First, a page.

Regulus Partners begins the week by looking at the gambling industry’s perceived fragility pre-COVID and the Swedish ministerial ‘climb down’ on deposit and bonus limits.
UK: Regulation – Daily Mail relieves Gambling Commission of duty
It seems that one of the effects of Covid-19 has been an abacus shortage in officialdom, so little do matters add up anymore. This week, the Gambling Commission took the highly unusual step for a regulator to announce that it had been unable to levy a £3.5m sanction on one of its licensees (Playtech) because of those pernickety things called erm…regulations.
It was thus left to the Daily Mail to force the issue, gently persuading Playtech to pay the sum voluntarily; and raising the question of whether responsibility for regulating Britain’s gambling industry has now been transferred from Victoria Square House to Fleet Street.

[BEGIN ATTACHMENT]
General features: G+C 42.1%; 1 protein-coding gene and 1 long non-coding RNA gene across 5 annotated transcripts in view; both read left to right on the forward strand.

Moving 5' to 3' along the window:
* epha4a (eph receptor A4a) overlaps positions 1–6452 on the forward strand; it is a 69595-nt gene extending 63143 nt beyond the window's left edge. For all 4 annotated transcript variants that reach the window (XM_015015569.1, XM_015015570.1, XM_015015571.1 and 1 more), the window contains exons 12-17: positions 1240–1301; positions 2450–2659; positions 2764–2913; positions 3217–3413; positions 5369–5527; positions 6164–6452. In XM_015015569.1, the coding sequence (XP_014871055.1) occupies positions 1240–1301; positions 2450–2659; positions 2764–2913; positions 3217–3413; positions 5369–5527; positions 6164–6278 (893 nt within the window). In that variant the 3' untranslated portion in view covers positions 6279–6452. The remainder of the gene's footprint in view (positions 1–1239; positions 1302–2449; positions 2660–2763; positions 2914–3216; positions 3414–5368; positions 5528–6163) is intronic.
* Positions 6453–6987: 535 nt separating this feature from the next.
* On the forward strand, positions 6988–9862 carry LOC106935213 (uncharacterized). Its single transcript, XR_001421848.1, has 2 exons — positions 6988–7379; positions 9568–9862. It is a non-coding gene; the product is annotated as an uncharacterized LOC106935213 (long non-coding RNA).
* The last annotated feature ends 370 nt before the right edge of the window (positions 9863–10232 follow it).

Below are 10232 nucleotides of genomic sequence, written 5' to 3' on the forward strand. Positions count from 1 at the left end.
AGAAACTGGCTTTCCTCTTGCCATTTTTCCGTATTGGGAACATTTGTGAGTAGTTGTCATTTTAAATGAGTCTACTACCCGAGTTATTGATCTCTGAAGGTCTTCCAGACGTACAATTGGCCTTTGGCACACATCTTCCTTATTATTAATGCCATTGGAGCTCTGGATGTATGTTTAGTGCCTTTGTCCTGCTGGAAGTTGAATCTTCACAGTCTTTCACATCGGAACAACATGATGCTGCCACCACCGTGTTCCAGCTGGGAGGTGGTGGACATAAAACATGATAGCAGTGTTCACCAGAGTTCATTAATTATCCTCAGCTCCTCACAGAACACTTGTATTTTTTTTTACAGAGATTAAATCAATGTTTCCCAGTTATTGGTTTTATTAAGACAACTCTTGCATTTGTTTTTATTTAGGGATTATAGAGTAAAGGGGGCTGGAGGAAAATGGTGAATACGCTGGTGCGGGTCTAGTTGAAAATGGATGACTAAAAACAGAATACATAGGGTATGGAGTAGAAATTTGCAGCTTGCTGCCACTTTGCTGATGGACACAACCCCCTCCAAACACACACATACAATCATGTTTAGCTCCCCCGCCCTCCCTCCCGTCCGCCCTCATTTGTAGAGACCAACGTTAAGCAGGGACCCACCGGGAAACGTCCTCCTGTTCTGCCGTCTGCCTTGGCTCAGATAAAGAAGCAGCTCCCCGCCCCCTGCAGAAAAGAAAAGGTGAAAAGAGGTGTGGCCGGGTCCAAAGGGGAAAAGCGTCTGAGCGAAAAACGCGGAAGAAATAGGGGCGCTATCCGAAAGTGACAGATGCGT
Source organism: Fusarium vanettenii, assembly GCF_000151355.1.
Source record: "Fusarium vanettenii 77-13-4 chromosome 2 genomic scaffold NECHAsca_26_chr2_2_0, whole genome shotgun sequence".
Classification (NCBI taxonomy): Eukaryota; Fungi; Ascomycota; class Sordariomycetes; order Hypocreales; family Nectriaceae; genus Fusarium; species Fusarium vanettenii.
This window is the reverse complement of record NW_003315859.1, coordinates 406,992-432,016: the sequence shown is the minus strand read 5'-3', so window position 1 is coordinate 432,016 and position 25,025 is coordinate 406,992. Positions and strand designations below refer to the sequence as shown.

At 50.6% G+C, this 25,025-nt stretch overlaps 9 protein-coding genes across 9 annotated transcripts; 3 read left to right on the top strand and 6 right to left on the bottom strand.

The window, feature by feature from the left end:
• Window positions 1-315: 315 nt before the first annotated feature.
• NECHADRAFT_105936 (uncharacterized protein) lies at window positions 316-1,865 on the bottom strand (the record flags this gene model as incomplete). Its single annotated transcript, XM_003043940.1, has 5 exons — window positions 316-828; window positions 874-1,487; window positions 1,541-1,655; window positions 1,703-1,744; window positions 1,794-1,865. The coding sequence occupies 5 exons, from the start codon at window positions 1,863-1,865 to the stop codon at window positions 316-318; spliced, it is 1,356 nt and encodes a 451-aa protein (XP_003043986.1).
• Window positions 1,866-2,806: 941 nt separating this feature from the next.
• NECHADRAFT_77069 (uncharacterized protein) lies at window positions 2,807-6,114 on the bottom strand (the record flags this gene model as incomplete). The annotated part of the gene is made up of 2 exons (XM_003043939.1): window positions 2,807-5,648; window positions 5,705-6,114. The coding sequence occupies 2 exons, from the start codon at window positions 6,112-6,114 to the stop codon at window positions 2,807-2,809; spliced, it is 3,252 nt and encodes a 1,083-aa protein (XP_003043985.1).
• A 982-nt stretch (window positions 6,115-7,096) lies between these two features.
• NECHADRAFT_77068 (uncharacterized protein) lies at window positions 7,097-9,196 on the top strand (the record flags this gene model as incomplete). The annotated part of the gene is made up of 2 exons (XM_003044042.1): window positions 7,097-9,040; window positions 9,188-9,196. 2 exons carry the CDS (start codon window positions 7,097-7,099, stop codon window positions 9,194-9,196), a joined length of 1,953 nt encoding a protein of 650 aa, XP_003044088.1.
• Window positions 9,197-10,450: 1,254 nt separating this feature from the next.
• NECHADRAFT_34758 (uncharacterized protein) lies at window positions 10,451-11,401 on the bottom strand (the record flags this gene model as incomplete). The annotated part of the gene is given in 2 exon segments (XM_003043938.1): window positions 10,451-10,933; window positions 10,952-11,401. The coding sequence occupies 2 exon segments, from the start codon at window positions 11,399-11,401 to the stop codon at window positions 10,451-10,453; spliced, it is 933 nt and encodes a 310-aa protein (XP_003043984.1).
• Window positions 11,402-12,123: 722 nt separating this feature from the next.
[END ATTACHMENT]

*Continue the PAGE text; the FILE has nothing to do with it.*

The latest sad chapter of Britain’s gambling review centred on the death by suicide in 2017 of Chris Bruney, a young man from Sheffield, who had been a ‘VIP customer’ with the Playtech subsidiary, Winner (with whom he spent a net £35,000). Almost two years later, the Gambling Commission opened an investigation into the matter. It found a number of social responsibility and source of funds failings in relation to the treatment of Mr Bruney and VIPs more generally.
Following the conclusion of the investigation (in October 2019), Playtech paid £620,000 towards the National Strategy to Reduce Gambling Harms and also committed £5m over five years for mental health and gambling-related charities. At this point, Playtech surrendered a licence seemingly kept open only in order to facilitate the probe. It is far from clear that the company exploited any loopholes to evade punishment – or even that such loopholes exist.
There is no suggestion that Playtech failed to cooperate with the investigation; indeed, it accepted the findings without demur. The Commission’s press release grumbled that the company had not made notification of the suicide but given that the Daily Mail had carried the tragic news as early as June 2018 this seems a weak excuse for what the activist, Matt Zarb-Cousin (of Clean Up Gambling) described as the regulator’s “failure to act quickly”.